Wednesday, May 29, 2013


       I KNOW, I KNOW.  Where have you been, girlfriend?  So hard to believe, but truth to tell, I've been MIA lo, these past several ?months because of MEN.  Clarification is fiendishly in order here.

I DID want you to meet my new friends first.  Even Do Tell loves 'em.  They (stray thought, I know.  But it's my best kind.  Of thinking.  I don't stray.  Who has time?)
       were carved in Kenya - by children!  In the 60's, my husband - Dr. Lt.on-a-Navy-destroyer-cruise at the time - spent a few days in Kenya and was fascinated and very attentive as he stood watching these Masai Warrior Tribe guys carve two foot-tall statues of warriors in 'war regalia' in a matter of minutes using only long, very honed sabres and quick, broad, sweeping stabs at air and oak. Attentive indeed.  I always imagined ole doc turning into a frozen, white statue transfixed and formed by fear in stark contrast to the creation aborning before his stony eyes.
       Well, this amazing culture has passed this exquisite art form down to the youth of the tribes.  Others of them are taught to make the dyes with which the intricate figurines are then painted.  There is a tiny carafe on the table and their tiny cups match the partyers.  So there is one zebra, one giraffe, one elephant, one hyena, one lion and a hippo cup complementing the sippers.  (Our two year-old grandson insists on calling it "Madagascar")  Whatever.  They cause only pleasure - unlike the 'men'.
       No surprise that William De Vane was the instigator.  In our current economic crisis he actually got my attention one day with, "Seriously.  What's in your safe?"  Instead of just muttering some abusive, well-deserved critique of this clueless precious metal pit her, I thought, "Dunno."  (The guy can reduce even a semi-literate, decently educated speaker to 'pablum-speak'.)  So it was that I began an unobtrusive quest for our "safe".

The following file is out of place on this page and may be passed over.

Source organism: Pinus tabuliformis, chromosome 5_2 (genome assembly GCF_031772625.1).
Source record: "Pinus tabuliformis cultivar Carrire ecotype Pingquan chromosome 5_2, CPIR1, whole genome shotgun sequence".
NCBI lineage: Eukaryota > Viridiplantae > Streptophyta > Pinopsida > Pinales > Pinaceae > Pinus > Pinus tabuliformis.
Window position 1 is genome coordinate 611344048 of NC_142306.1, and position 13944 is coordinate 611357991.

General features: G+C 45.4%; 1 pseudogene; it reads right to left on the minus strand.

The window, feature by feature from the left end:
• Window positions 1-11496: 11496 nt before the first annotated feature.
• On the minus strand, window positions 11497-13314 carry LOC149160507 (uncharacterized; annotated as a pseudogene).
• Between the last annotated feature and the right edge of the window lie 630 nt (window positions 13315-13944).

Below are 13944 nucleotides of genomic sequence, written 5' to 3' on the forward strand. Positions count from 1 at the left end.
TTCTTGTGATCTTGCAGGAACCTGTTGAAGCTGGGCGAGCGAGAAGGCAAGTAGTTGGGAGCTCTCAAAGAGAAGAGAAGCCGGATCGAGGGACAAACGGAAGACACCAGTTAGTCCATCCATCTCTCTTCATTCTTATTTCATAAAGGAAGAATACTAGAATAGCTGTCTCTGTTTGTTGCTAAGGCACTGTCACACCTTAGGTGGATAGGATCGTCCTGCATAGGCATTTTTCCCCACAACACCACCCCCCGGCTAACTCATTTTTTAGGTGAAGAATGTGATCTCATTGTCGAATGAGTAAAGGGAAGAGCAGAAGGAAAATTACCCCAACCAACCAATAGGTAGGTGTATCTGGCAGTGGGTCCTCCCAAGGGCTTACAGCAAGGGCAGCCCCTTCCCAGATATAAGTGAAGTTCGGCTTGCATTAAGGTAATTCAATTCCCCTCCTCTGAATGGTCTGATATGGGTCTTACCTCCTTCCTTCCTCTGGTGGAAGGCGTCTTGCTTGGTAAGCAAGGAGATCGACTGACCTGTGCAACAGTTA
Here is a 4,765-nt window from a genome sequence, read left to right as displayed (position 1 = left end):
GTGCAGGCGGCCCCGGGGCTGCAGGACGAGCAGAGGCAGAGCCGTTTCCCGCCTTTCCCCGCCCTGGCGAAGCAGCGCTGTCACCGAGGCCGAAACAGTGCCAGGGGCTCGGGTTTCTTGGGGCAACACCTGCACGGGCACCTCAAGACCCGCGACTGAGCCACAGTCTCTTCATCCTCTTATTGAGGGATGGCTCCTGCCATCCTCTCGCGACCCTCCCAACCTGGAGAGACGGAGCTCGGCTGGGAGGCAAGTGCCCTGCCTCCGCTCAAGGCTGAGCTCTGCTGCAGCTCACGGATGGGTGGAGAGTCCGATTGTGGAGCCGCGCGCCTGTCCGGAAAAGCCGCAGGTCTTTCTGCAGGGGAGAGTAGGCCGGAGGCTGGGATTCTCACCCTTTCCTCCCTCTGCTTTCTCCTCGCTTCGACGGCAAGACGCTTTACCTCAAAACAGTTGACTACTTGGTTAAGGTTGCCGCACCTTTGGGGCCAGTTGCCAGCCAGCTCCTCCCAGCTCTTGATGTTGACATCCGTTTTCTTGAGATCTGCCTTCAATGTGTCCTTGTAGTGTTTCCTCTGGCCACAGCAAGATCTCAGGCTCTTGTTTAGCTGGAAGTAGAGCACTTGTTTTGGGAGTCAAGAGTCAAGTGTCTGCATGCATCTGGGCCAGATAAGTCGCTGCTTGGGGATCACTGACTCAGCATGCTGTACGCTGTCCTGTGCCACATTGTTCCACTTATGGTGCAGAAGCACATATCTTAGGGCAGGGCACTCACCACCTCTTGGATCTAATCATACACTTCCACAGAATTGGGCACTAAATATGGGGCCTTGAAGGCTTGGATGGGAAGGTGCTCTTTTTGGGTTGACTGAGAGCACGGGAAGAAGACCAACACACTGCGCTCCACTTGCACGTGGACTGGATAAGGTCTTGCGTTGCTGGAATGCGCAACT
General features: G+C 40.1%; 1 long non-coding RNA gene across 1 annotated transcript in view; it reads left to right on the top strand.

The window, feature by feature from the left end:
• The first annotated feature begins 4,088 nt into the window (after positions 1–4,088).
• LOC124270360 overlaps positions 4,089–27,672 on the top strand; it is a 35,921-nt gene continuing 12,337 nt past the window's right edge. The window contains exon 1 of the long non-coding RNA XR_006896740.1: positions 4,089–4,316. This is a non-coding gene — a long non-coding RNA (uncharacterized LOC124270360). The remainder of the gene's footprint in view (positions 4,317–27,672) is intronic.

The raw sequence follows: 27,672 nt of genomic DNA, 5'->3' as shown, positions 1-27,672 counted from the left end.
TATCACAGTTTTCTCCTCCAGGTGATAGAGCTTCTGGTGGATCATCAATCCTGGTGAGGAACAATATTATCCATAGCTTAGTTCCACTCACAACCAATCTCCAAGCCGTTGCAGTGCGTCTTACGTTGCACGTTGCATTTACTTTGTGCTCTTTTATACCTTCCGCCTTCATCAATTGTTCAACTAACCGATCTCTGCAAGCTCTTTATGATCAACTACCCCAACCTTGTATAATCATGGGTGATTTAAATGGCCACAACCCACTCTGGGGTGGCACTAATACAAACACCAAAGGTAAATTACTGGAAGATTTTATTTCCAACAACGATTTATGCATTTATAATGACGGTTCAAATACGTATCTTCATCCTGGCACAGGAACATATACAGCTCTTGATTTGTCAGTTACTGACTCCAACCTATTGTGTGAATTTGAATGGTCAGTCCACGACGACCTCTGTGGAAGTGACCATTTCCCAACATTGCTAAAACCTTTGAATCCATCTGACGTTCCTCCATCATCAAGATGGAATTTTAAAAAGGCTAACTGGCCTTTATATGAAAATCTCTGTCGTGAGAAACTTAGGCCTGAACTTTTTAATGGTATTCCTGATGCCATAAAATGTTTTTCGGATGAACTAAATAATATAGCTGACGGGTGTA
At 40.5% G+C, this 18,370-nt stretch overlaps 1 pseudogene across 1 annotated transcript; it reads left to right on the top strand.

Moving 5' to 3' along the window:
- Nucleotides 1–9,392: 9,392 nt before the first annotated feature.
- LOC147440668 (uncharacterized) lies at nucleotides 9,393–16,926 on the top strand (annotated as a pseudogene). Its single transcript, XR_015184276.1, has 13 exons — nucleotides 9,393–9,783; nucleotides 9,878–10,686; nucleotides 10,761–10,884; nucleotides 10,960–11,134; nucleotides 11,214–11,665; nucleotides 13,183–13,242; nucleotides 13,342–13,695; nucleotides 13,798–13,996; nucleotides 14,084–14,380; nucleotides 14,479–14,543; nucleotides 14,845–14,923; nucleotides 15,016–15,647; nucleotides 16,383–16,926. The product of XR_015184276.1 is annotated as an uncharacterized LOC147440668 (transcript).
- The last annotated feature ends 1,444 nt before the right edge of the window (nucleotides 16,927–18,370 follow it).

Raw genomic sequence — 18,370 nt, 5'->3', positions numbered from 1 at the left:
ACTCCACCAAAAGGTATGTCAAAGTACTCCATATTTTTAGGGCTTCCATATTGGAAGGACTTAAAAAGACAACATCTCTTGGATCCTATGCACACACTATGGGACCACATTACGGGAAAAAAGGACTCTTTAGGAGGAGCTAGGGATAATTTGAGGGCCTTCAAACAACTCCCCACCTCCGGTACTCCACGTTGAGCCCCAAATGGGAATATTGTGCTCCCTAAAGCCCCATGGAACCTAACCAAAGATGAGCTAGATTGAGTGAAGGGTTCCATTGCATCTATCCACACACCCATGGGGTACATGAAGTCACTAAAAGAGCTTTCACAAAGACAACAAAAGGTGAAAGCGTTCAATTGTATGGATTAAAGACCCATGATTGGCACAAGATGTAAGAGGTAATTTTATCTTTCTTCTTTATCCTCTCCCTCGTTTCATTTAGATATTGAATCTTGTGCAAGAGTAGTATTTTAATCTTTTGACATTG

It wasn't long before I was obsessed with the search, pretending to pay attention to visitors or delivery persons whilst performing raggedly-executed sneezes and coughs that permitted the surreptitious head turn or drop that allowed for a glance behind a wall hanging or down to the hardwood floor in hopes of finding tell-tale marks of sharp, piercing instruments making their way en route to "the safe".


The dogs offered to help but to no avail.  Finally, when I was busted by the second 'male', hubby, as I was ripping up the recently-installed wall-to-wall in the master bedroom, glaring up only long enough to hear, "We don't have a safe" in response to my barked demand as to its location, I collapsed in despair which soon morphed into anger.  The observant, dear and glorious physician, seeing his wife's maniacal scouring
 of the home and environs couldn't even ONCE come up with a, "Lose an earring?".
       Then, this evening, while catching up on missed discussions in my writing group, I chanced upon an article pointedly titled, "Are You the Great Gatsby?". I read the saddest of possible words - and they weren't "Tinker to Evers to Chance".  No, this male 'author' was pontificating about the fact that it's such a pity that this sublime literary work, compulsory reading in most high school curricula, is totally lost on our youth.  Rather one must LIVE and FEEL and EXPERIENCE for quite a while before one can appreciate Fitzgerald's genius, the depth of his philosophical gropings, the abundance and variation of feelings.  (and alcoholic concoctions, one could add.)  LIVID.  That's how my 'relaxing read' left me - drained and livid - at the obtuse meanderings of male number three.
       I read ALL of Fitzgerald's work in high school.  Read Gatsby several times just to admire and savor his language, his art with the literary instrument - pen/typewriter - that permitted the most vivid of pictures to Charleston in your head, paint your red, Clara Bowed lips and dive into spot-lit fountains. Then I 'lived' a bunch of decades and trebled my admiration.  So when I saw this cinematic outing - twice so far - and watched Leonardo's hand grasp forward toward the green light on Daisy's dock, I could feel my body moving away from the light - rowing backwards, unable to fight the tides of fate.
       (Indeed, you may be able to add a fourth male to my obstacle course because if a man designed/programmed the formatting for this site, he's the reason I can no longer get the type to 'left align'. Sorry.)  But if you happen upon that article, the answer should be "YES" whether you are sixteen or sixty-one.  Fitzgerald wrote for ALL seasons, all ages, all the time - 'old sport'.
Later, (Nah, sooner), Lorane. . . .   


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